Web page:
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See also: Shim and SHIM



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Etymology 1Edit

Unknown; from Kent.[1][2] Originally a piece of iron attached to a plow; sense of “thin piece of wood” from 1723, sense of “thin piece of material used for alignment or support” from 1860.


shim (plural shims)

  1. A wedge.
  2. A thin piece of material, sometimes tapered, used for alignment or support.
    • 2016 January 30, Jeff Howell, “Swinging doors: it's not open and shut”, in The Daily Telegraph (Property), page 15:
      The second adjustment [to a door that keeps swinging open] will require the screws to be loosened, and a shim or packing piece pushed behind the hinge to bring it into line.
  3. (computing) A small library that transparently intercepts and modifies calls to an API, usually for compatibility purposes.
  4. A kind of shallow plow used in tillage to break the ground and clear it of weeds.
  5. A small metal device used to pick open a lock.



shim (third-person singular simple present shims, present participle shimming, simple past and past participle shimmed)

  1. To fit one or more shims to a piece of machinery.
  2. To adjust something by using shims.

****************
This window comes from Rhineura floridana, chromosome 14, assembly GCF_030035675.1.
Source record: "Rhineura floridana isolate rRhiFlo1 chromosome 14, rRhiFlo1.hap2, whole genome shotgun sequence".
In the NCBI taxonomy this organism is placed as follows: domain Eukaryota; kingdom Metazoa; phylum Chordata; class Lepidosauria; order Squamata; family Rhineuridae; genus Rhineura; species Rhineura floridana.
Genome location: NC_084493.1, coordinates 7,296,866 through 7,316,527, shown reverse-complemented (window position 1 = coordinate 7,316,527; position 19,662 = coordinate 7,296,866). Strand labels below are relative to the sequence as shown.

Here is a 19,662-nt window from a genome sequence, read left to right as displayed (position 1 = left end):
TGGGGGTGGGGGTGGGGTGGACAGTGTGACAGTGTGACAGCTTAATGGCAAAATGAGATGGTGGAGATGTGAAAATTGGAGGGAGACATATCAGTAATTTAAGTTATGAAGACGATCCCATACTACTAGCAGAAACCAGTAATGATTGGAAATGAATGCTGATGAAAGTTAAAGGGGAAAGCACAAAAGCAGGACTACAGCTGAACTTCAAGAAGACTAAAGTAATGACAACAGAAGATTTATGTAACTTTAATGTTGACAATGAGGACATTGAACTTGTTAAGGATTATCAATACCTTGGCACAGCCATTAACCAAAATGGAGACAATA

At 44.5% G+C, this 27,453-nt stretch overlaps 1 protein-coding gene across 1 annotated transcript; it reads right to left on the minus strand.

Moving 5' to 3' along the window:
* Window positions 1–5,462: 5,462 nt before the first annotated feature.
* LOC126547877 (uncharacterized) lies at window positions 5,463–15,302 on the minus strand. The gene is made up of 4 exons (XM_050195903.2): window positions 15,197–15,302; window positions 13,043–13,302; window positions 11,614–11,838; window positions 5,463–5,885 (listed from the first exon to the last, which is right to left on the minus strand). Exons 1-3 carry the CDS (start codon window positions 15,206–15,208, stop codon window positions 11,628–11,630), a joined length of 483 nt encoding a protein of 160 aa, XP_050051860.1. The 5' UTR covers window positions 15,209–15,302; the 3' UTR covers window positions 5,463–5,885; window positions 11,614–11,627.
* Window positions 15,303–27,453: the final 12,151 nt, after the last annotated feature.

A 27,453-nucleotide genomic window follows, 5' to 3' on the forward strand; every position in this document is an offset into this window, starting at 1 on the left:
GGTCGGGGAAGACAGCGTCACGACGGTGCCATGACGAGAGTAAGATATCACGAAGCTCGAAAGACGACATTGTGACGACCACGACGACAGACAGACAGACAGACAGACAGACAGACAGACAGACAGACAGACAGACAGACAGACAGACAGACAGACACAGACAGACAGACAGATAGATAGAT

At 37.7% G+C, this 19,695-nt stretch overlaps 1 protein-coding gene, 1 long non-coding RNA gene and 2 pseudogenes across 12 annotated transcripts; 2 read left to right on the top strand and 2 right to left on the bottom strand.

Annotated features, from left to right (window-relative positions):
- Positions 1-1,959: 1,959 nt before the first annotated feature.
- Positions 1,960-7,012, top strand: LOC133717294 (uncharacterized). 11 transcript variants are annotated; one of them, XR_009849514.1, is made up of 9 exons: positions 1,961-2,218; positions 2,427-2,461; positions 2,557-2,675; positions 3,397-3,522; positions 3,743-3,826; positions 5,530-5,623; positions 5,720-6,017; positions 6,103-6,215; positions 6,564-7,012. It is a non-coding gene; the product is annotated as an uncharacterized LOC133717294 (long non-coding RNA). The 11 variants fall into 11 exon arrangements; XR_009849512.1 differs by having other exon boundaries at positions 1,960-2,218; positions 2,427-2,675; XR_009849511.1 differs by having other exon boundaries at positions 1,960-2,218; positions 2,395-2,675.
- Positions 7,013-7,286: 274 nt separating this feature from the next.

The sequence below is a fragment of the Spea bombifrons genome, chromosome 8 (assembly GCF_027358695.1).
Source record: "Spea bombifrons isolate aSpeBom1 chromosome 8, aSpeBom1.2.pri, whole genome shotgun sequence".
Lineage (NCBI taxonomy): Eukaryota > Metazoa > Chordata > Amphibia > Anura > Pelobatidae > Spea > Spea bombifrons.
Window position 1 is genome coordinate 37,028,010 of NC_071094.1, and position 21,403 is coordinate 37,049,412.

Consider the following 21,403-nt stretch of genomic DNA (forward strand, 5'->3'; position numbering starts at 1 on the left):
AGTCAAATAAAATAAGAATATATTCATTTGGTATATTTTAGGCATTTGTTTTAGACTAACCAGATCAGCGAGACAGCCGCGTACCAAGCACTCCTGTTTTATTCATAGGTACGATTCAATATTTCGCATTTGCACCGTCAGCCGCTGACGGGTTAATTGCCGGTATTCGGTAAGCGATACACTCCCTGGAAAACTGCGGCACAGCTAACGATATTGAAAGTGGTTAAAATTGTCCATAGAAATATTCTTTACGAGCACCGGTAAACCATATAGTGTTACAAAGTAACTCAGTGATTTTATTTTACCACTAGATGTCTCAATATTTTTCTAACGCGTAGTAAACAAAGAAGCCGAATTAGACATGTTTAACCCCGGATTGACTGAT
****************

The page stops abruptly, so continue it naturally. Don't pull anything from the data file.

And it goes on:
3. (computing, transitive) To intercept and modify calls to (an API), usually for compatibility purposes.


Etymology 2Edit

Blend of she +‎ him.


shim (plural shims)

  1. (informal, often derogatory) a person characterised by both male and female traits, or by ambiguous male-female traits, also called a he-she; transsexual.
    • 1998, Hobart Student Association, The Seneca review:
      He — or "Shim" (she/him), as film director John Waters called the actor Divine — was as much a paradoxical as a perverse fellow.
    • 1995, The Advocate - May 30, 1995 - Page 11:
      "We call him shim— short for 'she-him.'
  2. (informal, often derogatory) hermaphrodite.



  1. ^ shim” in Douglas Harper, Online Etymology Dictionary, 2001–2019.
  2. ^ shim” in Merriam–Webster Online Dictionary.





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